First it was Mitt Romney supporting a HillaryCare-style health care reform in Massachusetts. Now Tommy Thompson, who as secretary of health and human services was responsible for the Medicare prescription drug debacle, is attacking Missouri governor Matt Blunt for cutting Medicaid spending. Thompson told the Associated Press that states should expand access to Medicaid because the federal government pays most of the cost.

Thompson apparently has not read Michael Cannon’s terrific paper, Medicaid’s Unseen Costs, that shows how increased Medicaid spending drives out private health insurance, increases dependency on government, and drives up costs.

With Republicans like this, who needs Democrats?

Live Free Or Not

NH sealIn this age of galloping leviathan, one cause for joy is New Hampshire’s continued willingness to thumb its nose at various dictates from Washington, D.C. In some cases, the state’s federalism obstinacy prohibits it from receiving Uncle Sam’s largess — a penalty that many Granite Staters consider a sign of honor.

But the joy of New Hampshire was muted a bit this spring when the state’s General Court (the legislature) flirted with giving up one of its most celebrated examples of recalcitrance— the refusal to adopt mandatory seat belt laws for adults. A bill mandating the wearing of seat belts made it through the state’s House of Representatives before stalling in a Senate committee. What’s more, proponents scored a victory by placing a “seat belt policy exploratory committee” rider on a completely unrelated piece of legislation.

The standard justification for seat belt laws — that government is looking out for your well-being — would have little truck in “Live Free or Die” New Hampshire. So bill proponents tried a different tack; as noted in an AP story, they claimed that they’re simply looking out for the taxpayer:

“Live Free or Die would be great but you expect everyone to pay for you,” said Rep. Jennifer Brown, the bill’s prime sponsor. “The state has to pick up the medical bills and it could be for the rest of your life.”

State. Sen. Maggie Hassan said mandating seat belt usage is just as much about her rights as those who don’t like the idea.

“People like me who use my seat belt will wind up paying for people who don’t,” she said. “This is about my rights.”

Notice the strange conception of “rights” assumed by this argument: Because government offers a benefit, government — acting on behalf of “taxpayer rights” — can dictate people’s behavior because of the possibility that some people who engage in that behavior might use that benefit. (This is different than, say, work requirements for welfare — in that case, people choose to accept a benefit, and government is placing a condition on the receipt of that benefit.)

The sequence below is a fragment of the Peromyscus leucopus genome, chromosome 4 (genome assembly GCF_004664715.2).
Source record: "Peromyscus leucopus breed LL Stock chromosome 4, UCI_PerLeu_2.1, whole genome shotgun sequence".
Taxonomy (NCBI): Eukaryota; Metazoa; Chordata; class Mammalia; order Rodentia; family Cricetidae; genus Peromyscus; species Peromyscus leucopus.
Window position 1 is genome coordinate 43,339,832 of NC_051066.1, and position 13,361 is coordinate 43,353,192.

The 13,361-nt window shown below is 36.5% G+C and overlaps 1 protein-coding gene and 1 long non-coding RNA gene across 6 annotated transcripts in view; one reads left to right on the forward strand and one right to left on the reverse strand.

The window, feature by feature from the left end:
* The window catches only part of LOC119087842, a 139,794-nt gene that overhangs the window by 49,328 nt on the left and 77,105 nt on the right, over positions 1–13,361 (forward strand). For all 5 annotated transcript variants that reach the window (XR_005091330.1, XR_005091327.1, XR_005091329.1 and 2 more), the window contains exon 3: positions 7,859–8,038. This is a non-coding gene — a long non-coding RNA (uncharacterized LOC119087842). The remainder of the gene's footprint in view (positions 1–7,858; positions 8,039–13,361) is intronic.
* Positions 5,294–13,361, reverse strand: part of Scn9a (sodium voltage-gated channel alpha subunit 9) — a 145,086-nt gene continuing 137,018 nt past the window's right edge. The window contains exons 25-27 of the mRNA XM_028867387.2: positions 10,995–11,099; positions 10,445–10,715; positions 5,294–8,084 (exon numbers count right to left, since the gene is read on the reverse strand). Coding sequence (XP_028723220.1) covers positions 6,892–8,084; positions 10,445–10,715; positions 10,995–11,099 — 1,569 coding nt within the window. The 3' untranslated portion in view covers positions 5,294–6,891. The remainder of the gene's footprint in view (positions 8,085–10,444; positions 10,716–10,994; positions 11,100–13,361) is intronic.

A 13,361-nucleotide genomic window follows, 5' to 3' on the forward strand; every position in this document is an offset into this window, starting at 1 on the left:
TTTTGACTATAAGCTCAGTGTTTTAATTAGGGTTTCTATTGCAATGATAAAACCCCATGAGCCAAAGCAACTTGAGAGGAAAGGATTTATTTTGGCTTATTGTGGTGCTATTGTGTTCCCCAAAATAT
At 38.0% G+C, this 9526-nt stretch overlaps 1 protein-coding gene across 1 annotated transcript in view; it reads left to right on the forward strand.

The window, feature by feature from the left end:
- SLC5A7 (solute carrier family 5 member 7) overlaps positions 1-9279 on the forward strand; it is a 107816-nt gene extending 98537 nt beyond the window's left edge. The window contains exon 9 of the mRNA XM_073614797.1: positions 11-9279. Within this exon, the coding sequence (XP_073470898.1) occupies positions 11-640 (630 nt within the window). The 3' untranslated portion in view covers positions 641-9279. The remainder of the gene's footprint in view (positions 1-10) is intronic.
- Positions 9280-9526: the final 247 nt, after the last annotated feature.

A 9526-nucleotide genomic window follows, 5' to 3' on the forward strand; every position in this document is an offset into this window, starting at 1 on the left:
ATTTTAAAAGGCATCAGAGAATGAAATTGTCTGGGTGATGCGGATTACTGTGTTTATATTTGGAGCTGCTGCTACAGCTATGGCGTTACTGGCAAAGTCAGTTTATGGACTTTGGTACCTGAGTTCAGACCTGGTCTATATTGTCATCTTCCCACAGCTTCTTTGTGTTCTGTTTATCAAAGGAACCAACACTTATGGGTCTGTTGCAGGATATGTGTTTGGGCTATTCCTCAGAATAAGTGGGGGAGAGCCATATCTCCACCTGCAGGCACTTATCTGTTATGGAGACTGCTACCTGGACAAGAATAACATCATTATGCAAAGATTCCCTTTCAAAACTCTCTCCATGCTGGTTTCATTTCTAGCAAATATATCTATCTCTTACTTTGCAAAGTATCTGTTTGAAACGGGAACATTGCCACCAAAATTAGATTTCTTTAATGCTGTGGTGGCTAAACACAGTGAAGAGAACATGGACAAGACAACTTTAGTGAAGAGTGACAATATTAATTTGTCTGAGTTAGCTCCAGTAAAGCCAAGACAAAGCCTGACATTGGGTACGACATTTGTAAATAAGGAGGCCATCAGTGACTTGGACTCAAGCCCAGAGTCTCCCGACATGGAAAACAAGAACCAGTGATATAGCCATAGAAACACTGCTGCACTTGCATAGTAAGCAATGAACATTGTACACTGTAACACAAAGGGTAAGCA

The slippery slope problem of such thinking is obvious. Because government provides an education benefit to children, can it mandate certain behaviors for adults of child-bearing age? Because government provides some health benefits, can it regulate everyone’s risk-taking behavior? Because government provides retirement benefits, can it dictate people’s employment decisions?

This should prompt good civil libertarians to look skeptically at any proposal to create or expand government benefits. Laocoon’s warning can be updated: Beware of politicians bearing benefits.

“Michael Cannon Is Dead Right”

So says Matthew Holt of The Health Care Blog

Although, I’m not sure I wrote what he’s crediting me with writing.  Specifically:

[T]he only rational way to start groping towards a management of the insurance market that makes some kind of logical sense…must by definition involve a mandate and severe restrictions on the cherry-picking activities of insurance companies.

So I’m going to assume that Holt meant I’m dead right when I write that Jonathan Cohn is dead right when he writes that RomneyCare and HillaryCare have a lot in common.

Oddly, Holt thinks that forcing consumers to purchase health insurance is an important part of making sure no one takes advantage of them.  Funny — I think that if I wanted to take advantage of consumers, the first thing I would do would be to take away their right to say no.

India’s CCS on School Choice

The Centre for Civil Society’s Raj Cherubal has an insightful post on the difference between bureaucratic “accountability” and real market accountability in education. He caps it off by pointing out the merits of education tax credits as a tool for providing universal access to the education marketplace.

If the poor have access to the money that the tax payers set aside to help the poor, they can use that money to access far better services that the private sector is able to provide. Instead of funding government services with taxes, empower the poor with it.

(What if the tax payer could give the money directly to the poor person and get a tax credit? No need to send it to the government and then redirect it to the poor with all the leaks in the system. Pay government for the services like defence that government is supposed to do.)

Today, I have choice. You, if you are poor, have none. Soon, thanks to the growing school choice movement in India, this will not be the case.

If the Centre’s national campaign for school choice really gains traction, the 21st century will belong to India. (Hat tip to Kuffir at Blogbharti.)